Monday, 23 January 2012

Manchester clubs trump the north London cards

So Manchester gained the whip-hand over north London on Sunday as City beat Spurs 3-2 and United beat Arsenal 2-1.

Manchester City only just squeezed over the line against Tottenham with a last-gasp penalty taken by a player who might not have been on the pitch on another day, as Mario Balotelli supposed "stamp" went unpunished, but might have resulted in a sending-off on another occasion. My opinion is the same as Lee Dixon's on Match of the Day: there was enough doubt about the action to merit no action. Indeed, it may be that Howard Webb didn't even see it as his head was partly turned away when Balotelli's foot came down.

Perhaps, however, Tottenham boss Harry Redknapp should use his words to Gareth Bale and Jermain Defoe for failing to convert a glorious chance seconds before Balotelli's telling spot kick. It's all about points of view, isn't it?

And so it was in the Arsenal v. Manchester United game as Arsenal boss Arsene Wenger was roundly criticised and booed for substituting the threatening Alex Oxlade-Chamberlain with Andrey Arshavin as minutes ran out at the Emirates. The fact that Arshavin was ineffectual in preventing United's winner would not help Wenger's case. But he must have had his reasons. He said: "Arshavin is captain of the Russian national team. You have an 18-year-old kid making his first Premier League start and a player who is captain of his country and they are querying the substitution?"

Although no manager - including Wenger - can be right 100% of the time, I am staggered that Arsenal fans can doubt the man (trophyless for six years or not). Look around, you Gooners. If you sacked Wenger, who would be your ideal managerial candidate?

Monday, 16 January 2012

Why do we have corners in football?

Many years ago my grandfather, who was not a great football follower, asked me (as a teenager) why, when a defending team put the ball over the goal line, was a corner kick given.

"Well," I replied, "that's the rule: if the defending team puts the ball over the goal line, a corner is awarded."

I had missed his point.

"Yes," he said, "but why is a corner given? Why is play restarted by kicking the ball in from the corner of the pitch?"

I couldn't answer him. I had no idea and still don't. I suppose someone came up with the idea as being a good way of giving the attachking team a chance to score when the defending team had knocked the ball out of play past their own goal line.

Perhaps a more pertinent quesion for football would have been: why do players throw the ball in with their hands when the ball has gone out over the touch line? That is a bit odd.

About 15 years ago there was an experiment at a low level (approximately Isthmian League level) where they played a season kicking the ball rather than throwing it. Presumably it didn't prove a success, or we'd all be doing it now.

Odd rules when you examine them, but maybe they show that not all is wrong in football, and some things are just right.

Tuesday, 10 January 2012

Third round weekend delivers as expected

It proved to be an interesting FA Cup third round weekend (as it so often is), from Paolo Di Canio's Swindon Town knocking out Premier League Wigan Athletic to Thierry Henry making a dream comeback for Arsenal, scoring the winner against Leeds United.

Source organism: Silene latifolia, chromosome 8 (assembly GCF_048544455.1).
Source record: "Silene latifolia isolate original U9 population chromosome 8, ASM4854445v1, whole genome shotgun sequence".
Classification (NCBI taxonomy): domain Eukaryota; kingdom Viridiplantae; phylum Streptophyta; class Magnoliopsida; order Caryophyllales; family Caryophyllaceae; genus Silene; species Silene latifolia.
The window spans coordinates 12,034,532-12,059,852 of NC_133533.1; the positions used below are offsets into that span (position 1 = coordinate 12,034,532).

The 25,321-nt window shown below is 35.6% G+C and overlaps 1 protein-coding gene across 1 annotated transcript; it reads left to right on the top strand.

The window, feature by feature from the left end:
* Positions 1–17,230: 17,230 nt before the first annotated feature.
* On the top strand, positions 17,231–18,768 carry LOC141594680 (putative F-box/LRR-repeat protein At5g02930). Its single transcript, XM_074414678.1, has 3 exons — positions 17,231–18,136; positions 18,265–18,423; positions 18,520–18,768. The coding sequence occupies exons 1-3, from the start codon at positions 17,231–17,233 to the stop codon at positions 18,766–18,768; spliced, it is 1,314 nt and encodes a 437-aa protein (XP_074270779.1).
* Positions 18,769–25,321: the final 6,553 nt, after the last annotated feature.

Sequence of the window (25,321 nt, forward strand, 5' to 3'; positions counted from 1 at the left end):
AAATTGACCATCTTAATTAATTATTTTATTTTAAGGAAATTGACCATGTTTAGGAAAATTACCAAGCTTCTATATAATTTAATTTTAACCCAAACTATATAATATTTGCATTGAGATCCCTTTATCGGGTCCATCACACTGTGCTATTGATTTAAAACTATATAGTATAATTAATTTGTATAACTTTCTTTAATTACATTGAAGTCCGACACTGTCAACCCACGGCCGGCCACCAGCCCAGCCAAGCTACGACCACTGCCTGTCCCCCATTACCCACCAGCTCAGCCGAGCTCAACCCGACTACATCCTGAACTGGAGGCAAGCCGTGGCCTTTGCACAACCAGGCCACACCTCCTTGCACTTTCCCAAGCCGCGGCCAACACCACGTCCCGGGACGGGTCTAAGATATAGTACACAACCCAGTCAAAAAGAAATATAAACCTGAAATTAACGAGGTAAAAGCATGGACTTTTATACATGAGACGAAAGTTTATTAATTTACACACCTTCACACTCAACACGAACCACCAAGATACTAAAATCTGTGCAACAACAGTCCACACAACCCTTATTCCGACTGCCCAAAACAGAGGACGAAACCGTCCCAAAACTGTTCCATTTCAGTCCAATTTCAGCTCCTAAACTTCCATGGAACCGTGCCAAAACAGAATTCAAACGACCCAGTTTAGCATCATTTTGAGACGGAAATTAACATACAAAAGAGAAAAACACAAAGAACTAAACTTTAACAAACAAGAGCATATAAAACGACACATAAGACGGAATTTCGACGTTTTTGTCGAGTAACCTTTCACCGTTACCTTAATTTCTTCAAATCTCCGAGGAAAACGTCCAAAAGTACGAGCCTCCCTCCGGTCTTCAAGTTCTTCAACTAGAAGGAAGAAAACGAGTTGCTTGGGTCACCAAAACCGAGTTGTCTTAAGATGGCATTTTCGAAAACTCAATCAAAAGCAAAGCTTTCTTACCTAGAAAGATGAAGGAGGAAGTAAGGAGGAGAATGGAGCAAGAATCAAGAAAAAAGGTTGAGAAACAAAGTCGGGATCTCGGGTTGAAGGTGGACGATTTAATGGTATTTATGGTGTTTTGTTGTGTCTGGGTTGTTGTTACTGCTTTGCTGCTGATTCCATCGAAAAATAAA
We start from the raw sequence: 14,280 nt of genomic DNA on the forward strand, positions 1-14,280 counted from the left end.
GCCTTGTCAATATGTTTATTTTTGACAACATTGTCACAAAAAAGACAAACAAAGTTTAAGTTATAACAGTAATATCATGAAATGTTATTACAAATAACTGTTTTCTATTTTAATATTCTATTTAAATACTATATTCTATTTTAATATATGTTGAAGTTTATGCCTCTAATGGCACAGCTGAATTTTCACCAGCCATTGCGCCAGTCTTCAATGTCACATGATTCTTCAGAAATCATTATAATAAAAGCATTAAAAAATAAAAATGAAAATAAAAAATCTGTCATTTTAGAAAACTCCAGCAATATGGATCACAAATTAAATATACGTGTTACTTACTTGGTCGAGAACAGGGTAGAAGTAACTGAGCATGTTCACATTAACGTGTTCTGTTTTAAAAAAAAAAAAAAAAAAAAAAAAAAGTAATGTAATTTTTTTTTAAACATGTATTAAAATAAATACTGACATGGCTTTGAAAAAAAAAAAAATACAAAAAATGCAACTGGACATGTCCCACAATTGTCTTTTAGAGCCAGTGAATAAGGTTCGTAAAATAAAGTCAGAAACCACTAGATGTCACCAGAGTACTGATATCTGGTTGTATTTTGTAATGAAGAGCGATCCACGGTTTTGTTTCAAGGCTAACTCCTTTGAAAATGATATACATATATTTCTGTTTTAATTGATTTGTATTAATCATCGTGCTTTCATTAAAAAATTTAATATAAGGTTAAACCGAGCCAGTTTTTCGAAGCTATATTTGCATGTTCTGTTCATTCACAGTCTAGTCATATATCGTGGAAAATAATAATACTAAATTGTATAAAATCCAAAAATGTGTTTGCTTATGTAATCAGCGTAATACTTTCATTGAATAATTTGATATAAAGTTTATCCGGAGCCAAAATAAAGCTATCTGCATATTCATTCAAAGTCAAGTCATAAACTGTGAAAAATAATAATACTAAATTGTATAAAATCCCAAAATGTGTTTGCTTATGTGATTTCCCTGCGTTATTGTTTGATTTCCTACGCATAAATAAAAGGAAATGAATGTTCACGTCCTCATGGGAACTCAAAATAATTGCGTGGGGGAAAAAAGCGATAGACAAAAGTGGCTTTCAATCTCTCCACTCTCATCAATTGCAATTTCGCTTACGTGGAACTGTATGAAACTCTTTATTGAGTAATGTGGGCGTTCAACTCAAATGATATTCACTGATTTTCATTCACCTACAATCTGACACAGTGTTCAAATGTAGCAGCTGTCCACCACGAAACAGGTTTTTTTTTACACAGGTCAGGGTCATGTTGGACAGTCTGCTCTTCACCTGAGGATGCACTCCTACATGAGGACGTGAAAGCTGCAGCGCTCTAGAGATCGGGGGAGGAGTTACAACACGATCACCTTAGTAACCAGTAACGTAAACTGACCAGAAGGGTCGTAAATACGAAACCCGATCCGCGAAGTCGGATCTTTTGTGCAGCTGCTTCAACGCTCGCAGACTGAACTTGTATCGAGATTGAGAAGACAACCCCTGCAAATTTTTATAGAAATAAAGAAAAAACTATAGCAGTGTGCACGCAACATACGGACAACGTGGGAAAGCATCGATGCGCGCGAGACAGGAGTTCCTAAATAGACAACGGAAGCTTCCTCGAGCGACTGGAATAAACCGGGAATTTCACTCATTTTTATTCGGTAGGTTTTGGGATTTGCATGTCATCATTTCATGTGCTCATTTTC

The Manchester derby didn't disappoint as we had the return of Paul Scholes, a dubious sending-off of Vincent Kompany as United roared into a 3-0 lead, and a stirring effort to peg United back from City - yet the half-time pundits on both ITV and Sky would have had City "accept and settle for the 3-0 defeat so that it wouldn't get any worse"! A pathetic assessment, and one that would no doubt have had any City fans growling with anger.

Crawley Town pulled off a giant-killing, by dumping Bristol City out of the cup, and Macclesfield Town (2-2 with Bolton Wanderers) and MK Dons (1-1 with QPR) came close and get a second chance.

As for Henry - fair play to him, and will be interesting to see if he can deliver in the Premier League, but from a Leeds United's fan's perspective, the overwhelmingly biased coverage by ESPN on Monday night was little short of disgraceful.

Friday, 6 January 2012

Where to look for Round Three shocks

As ever, when FA Cup third round day comes around, we all look for shocks. Of course, it's no longer "a day" as the third round is spread over four days this year, starting with Liverpool v Oldham tonight - no shock there, I'm sure.

The majority of the ties (26) take place on Saturday, so where might the shocks come?

Barnsley might knock out Swansea City at Oakwell given Brendan Rodgers's propensity to turn his nose up at anything that's not devoted to survival in the Premier League. Crawley Town could prove a tough trip for Bristol City. Fleetwood Town against Blackpool could be a tasty local encounter, but it's hard to see anything other than a Blackpool win.

For a real giant-killing, Macclesfield Town might fancy their chances against Bolton Wanderers, whose form has not been inspiring in the Premier League this season, but their recent 2-1 over Everton might have given them the boost they need.

Recent cup-fighters and form-team Cardiff City might also think they've got a good chance against West Brom at the Hawthorns, and it may depend on the strength of the side Roy Hodgson puts out.

On Sunday the might of Manchester meets head-on at City, with United probably having the bigger need to win, following back-to-back defeats. Without doubt, it's the tie of the round.

On Monday Leeds United travel to the Emirates, but it's hard to see anything other than an Arsenal win, despite the same tie last season going to a replay after a 1-1 draw at the same ground.